Bert's the poor (but smart) sap at the center of all this controversy. He's a schoolteacher who decided to teach Darwin's theory of evolution in his public school classroom, even though it's against the law to do so. This seemingly small decision has landed him in the slammer.
But that's not all. Whether Little Old Bert expected to garner a lot of attention or not, news of his trial really picks up momentum. Because really, the trial isn't about Bert at all—it's about the definitions of freedom of religion etc., the separation between church and state, and all of that other serious, Constitutional-type business.
To put it bluntly, the whole nation is watching this trial. And this was back when television was kind of a new deal, so. Be impressed.
Anyway, here's Bert's explanation as to why he thinks teaching his students about evolution is the right thing to do:
You know why I did it. I had the book in my hand, Hunter's Civic Biology. I opened it up, and read my sophomore science class Chapter 17, Darwin's Origin of Species. (RACHEL starts to protest) All it says is that man wasn't just stuck here like a geranium in a flower pot; that living comes from a long miracle, it didn't just happen in seven days. (I, I, 130-135)
When Rachel protests, he explains that ideas and actions are not simply good or bad:
It isn't as simple as that. Good or bad, black or white, night or day. Do you know, at the top of the world the twilight is six months long? (I, I, 139-41)
These passages show us that Cates is a thinking man. He doesn't just do what other people tell him to, without thinking things through first. Dude can't accept that the Bible is a completely literal document. And since he's decided that teaching evolution in schools is morally correct, according to his internal compass, then he's not going to follow some silly law that states otherwise.
This isn't to say that right and wrong aren't really important to Bert; clearly, they are. But Bert's smarty-pants attitude is a big part of the play's overall message, because by silencing one of the cleverest guys in town, his enemies are basically positioned as people who want to keep everyone ignorant.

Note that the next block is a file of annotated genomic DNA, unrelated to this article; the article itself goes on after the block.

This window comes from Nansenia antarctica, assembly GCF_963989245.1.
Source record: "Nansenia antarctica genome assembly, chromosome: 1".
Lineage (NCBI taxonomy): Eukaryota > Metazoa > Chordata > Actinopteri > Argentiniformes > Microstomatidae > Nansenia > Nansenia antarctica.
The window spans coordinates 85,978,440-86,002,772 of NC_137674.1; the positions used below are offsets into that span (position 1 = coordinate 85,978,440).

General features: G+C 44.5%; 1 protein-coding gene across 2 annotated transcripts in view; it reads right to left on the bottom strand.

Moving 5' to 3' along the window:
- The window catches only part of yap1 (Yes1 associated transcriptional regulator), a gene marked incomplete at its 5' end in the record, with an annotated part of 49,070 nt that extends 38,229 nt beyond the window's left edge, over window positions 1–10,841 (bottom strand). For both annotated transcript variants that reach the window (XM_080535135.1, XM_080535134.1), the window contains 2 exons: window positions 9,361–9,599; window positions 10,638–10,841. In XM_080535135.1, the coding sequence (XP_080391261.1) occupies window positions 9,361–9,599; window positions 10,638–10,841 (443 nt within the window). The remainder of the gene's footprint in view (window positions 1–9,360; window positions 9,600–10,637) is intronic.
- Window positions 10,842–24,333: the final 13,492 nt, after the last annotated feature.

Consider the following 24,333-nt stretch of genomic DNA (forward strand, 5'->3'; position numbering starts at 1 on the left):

They're like walls who won't budge in the face of progress. And Bert's just your average Joe saying, Hey, guys, we should move. Just a little. Come on. It won't hurt. The water's fine.
Bert gets pretty scared during the trial, as he starts to realize he might be looking at a future full of group showers and cellmates who killed their grannies. But he sticks to his guns. He turns out to be a pretty courageous guy, even if he's not as showy as the lawyers.
After he's found guilty, Bert explains what it is, exactly, that he wants:
I was a schoolteacher. (With difficulty) I feel I am…I have been convicted of violating an unjust law. I will continue in the future, as I have in the past, to oppose this law in any way I can. (III, 256-70)
Even though Bert sometimes seems like a small-town pawn in big-time players Drummond and Hornbeck's game, Bert really isn't so simple as that. Bert is willing to swim against the tide of his town, so to speak.
And his status as on outsider contributes to the play's overall themes because, throughout history, revolutionary new ideas have often come from the fringes. Ideas like: the earth is round, the sun is at the center of the universe, you can wear white after Labor Day. At one time or another, people have thought that all of these concepts were totally batty.
So, yes, Drummond and Hornbeck are using Bert's trial to grandstand—to heat up the controversy over Darwin's ideas and, eventually, get that law against teaching evolution changed. But Bert clearly believes in what he taught.
Plus, at a higher level, you could say that it's really the playwrights who are using Bert. They're telling this story in order to spotlight those brave souls who face punishment for standing up for what they believe in. And you've gotta appreciate what they did here, because defending free thinkers was a dangerous thing to do in 1955.